Reproductive justice and migrant women farmworkers in the US
Wednesday, November 6, 2013
: 10:45 AM - 11:00 AM
The reproductive health of women migrant farmworkers in the US has been little studied and rarely ethically assessed. Following a demographic overview of US women farmworkers and their health status with particular attention to reproduction, I engage the Reproductive Justice framework to begin to understand the complex reasons for these women's relatively poor reproductive health and why we might call it unjust. I identify 1) social inequities that produce reproductive oppression, 2) aspects of this oppression experienced by migrant and other farmworkers, and 3) farmworker-directed strategies for change. I compare this Reproductive Justice framework to mainstream Reproductive Health and Reproductive Rights frameworks that emphasize individual health status, the lack of adequate services, and advocacy for more services. A Reproductive Justice framework adds critical attention to the structural oppression central to poor reproductive health as well as to the agency of communities in organizing and leading efforts to improve their health. I give particular attention to three elements of reproduction oppression: labor/occupational conditions, health care, and social relations involving race, immigration and fertility, and then highlight some current efforts at women farmworker-directed change. Finally I offer several analytical observations suggesting the Justice framework's importance to broader discussions of migrant worker health.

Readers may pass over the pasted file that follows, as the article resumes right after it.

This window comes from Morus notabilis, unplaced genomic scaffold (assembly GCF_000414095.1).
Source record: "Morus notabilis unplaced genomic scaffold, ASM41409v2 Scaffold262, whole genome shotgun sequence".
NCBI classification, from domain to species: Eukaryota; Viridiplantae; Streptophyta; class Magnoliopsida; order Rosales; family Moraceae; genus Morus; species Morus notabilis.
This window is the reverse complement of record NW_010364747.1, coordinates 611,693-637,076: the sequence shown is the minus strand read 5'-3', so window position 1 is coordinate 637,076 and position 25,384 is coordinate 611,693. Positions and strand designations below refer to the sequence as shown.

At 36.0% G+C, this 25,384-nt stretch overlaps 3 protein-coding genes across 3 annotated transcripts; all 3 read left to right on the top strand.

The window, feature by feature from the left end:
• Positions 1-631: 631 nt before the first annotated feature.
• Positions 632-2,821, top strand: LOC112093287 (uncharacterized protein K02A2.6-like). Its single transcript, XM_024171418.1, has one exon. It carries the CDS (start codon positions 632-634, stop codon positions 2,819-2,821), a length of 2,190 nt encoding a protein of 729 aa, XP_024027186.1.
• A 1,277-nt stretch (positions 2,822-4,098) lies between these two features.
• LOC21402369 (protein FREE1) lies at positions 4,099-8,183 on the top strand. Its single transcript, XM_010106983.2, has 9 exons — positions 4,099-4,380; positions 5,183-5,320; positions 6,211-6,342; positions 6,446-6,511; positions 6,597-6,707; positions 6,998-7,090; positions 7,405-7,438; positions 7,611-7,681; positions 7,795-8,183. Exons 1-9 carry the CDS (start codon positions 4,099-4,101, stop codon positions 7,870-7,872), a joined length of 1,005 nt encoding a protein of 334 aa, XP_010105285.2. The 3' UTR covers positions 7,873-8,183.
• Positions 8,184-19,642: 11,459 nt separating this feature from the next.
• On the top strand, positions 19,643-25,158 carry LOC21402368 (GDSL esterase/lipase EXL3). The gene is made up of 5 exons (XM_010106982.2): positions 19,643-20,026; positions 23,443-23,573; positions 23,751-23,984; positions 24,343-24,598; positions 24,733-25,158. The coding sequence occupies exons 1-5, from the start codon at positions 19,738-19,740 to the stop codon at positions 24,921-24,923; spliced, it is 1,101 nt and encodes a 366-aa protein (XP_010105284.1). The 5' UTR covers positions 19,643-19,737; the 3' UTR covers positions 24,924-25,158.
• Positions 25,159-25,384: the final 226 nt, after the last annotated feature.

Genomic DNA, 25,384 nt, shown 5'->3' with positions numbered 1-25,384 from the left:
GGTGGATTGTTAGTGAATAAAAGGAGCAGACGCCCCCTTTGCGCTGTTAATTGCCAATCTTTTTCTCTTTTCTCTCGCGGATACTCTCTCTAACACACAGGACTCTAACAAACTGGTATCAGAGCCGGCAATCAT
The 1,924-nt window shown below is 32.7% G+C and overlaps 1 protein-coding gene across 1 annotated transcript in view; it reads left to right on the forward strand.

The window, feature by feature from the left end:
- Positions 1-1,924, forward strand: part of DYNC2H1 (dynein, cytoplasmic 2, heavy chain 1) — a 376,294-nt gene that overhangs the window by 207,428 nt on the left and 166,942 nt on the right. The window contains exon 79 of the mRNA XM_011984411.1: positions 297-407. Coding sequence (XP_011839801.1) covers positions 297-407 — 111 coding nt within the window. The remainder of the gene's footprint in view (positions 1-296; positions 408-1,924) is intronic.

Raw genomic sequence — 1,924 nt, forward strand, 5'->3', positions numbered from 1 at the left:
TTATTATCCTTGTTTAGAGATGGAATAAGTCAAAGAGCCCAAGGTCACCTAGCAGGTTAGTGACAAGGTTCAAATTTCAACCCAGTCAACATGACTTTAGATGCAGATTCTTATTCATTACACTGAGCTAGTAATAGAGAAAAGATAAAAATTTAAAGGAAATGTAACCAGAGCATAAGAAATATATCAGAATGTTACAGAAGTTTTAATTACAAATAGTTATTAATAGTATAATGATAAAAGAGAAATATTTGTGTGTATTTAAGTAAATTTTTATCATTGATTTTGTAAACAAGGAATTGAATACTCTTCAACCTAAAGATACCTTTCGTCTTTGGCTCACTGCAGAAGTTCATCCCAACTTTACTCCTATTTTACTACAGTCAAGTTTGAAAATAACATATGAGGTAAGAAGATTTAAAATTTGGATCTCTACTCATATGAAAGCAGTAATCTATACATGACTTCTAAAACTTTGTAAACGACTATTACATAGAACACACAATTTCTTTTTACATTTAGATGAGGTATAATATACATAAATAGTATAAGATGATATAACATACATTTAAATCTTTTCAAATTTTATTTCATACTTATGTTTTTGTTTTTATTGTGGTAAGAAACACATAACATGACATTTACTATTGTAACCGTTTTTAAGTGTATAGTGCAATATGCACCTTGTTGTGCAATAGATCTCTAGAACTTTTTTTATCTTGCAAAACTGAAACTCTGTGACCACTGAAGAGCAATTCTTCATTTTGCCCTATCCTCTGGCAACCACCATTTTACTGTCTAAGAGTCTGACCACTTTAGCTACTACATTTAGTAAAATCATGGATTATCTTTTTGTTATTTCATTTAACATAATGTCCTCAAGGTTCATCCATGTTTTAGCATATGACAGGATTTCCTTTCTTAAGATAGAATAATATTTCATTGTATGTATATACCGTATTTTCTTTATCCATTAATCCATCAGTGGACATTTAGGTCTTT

Diversity and culture
Ethics, professional and legal requirements
Describe three obstacles to reproductive health for migrant women farmworkers
Explain the Reproductive Justice framework
Keywords: Reproductive Health, Migrant Farm Workers
Presenting author's disclosure statement:
Qualified on the content I am responsible for because: have a PhD in ethics and health policy, spent years working with migrant farmworker women in Colorado migrant/community health centers, was appointed to the National Advisory Council on Migrant Health 1988-1992, and have researched and taught about the health of farmworkers.
Any relevant financial relationships? No
I agree to comply with the American Public Health Association Conflict of Interest and Commercial Support Guidelines,
and to disclose to the participants any off-label or experimental uses of a commercial product or service discussed
in my presentation.